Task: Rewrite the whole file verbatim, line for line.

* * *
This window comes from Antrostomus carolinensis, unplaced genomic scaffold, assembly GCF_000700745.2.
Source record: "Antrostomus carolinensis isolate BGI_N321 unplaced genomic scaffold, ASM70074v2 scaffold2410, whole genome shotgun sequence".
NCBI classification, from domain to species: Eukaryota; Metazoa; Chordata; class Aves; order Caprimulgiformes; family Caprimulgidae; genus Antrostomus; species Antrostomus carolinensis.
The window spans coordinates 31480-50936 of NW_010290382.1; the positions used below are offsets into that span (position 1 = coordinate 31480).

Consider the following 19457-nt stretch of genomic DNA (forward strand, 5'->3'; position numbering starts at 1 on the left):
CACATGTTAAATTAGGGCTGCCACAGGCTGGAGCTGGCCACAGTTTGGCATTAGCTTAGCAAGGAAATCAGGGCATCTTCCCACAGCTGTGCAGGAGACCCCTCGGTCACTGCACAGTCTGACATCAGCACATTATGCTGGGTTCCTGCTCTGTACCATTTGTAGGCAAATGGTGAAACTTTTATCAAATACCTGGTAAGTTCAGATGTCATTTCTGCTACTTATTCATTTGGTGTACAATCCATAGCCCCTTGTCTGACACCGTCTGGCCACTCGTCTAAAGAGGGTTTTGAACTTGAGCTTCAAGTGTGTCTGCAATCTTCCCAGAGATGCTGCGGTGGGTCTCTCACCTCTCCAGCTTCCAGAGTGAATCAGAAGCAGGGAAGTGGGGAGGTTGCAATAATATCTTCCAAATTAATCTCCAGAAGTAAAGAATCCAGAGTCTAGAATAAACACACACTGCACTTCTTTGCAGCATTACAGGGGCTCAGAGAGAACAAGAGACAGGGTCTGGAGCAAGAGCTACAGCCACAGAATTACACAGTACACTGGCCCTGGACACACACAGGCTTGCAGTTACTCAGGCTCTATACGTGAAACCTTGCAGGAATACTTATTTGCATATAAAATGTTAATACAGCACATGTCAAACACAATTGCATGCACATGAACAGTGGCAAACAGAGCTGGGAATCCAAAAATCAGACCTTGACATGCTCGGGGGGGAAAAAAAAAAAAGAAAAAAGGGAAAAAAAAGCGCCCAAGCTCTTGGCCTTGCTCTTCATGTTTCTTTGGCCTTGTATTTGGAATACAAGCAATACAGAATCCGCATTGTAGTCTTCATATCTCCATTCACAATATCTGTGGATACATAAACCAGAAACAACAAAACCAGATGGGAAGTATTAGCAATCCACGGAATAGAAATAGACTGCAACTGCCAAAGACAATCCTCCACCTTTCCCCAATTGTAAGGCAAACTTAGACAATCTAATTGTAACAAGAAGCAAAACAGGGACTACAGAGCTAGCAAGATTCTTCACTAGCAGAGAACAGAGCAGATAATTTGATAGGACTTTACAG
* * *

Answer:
This window comes from Antrostomus carolinensis, unplaced genomic scaffold, assembly GCF_000700745.2.
Source record: "Antrostomus carolinensis isolate BGI_N321 unplaced genomic scaffold, ASM70074v2 scaffold2410, whole genome shotgun sequence".
NCBI classification, from domain to species: Eukaryota; Metazoa; Chordata; class Aves; order Caprimulgiformes; family Caprimulgidae; genus Antrostomus; species Antrostomus carolinensis.
The window spans coordinates 31480-50936 of NW_010290382.1; the positions used below are offsets into that span (position 1 = coordinate 31480).

Consider the following 19457-nt stretch of genomic DNA (forward strand, 5'->3'; position numbering starts at 1 on the left):
CACATGTTAAATTAGGGCTGCCACAGGCTGGAGCTGGCCACAGTTTGGCATTAGCTTAGCAAGGAAATCAGGGCATCTTCCCACAGCTGTGCAGGAGACCCCTCGGTCACTGCACAGTCTGACATCAGCACATTATGCTGGGTTCCTGCTCTGTACCATTTGTAGGCAAATGGTGAAACTTTTATCAAATACCTGGTAAGTTCAGATGTCATTTCTGCTACTTATTCATTTGGTGTACAATCCATAGCCCCTTGTCTGACACCGTCTGGCCACTCGTCTAAAGAGGGTTTTGAACTTGAGCTTCAAGTGTGTCTGCAATCTTCCCAGAGATGCTGCGGTGGGTCTCTCACCTCTCCAGCTTCCAGAGTGAATCAGAAGCAGGGAAGTGGGGAGGTTGCAATAATATCTTCCAAATTAATCTCCAGAAGTAAAGAATCCAGAGTCTAGAATAAACACACACTGCACTTCTTTGCAGCATTACAGGGGCTCAGAGAGAACAAGAGACAGGGTCTGGAGCAAGAGCTACAGCCACAGAATTACACAGTACACTGGCCCTGGACACACACAGGCTTGCAGTTACTCAGGCTCTATACGTGAAACCTTGCAGGAATACTTATTTGCATATAAAATGTTAATACAGCACATGTCAAACACAATTGCATGCACATGAACAGTGGCAAACAGAGCTGGGAATCCAAAAATCAGACCTTGACATGCTCGGGGGGGAAAAAAAAAAAAGAAAAAAGGGAAAAAAAAGCGCCCAAGCTCTTGGCCTTGCTCTTCATGTTTCTTTGGCCTTGTATTTGGAATACAAGCAATACAGAATCCGCATTGTAGTCTTCATATCTCCATTCACAATATCTGTGGATACATAAACCAGAAACAACAAAACCAGATGGGAAGTATTAGCAATCCACGGAATAGAAATAGACTGCAACTGCCAAAGACAATCCTCCACCTTTCCCCAATTGTAAGGCAAACTTAGACAATCTAATTGTAACAAGAAGCAAAACAGGGACTACAGAGCTAGCAAGATTCTTCACTAGCAGAGAACAGAGCAGATAATTTGATAGGACTTTACAG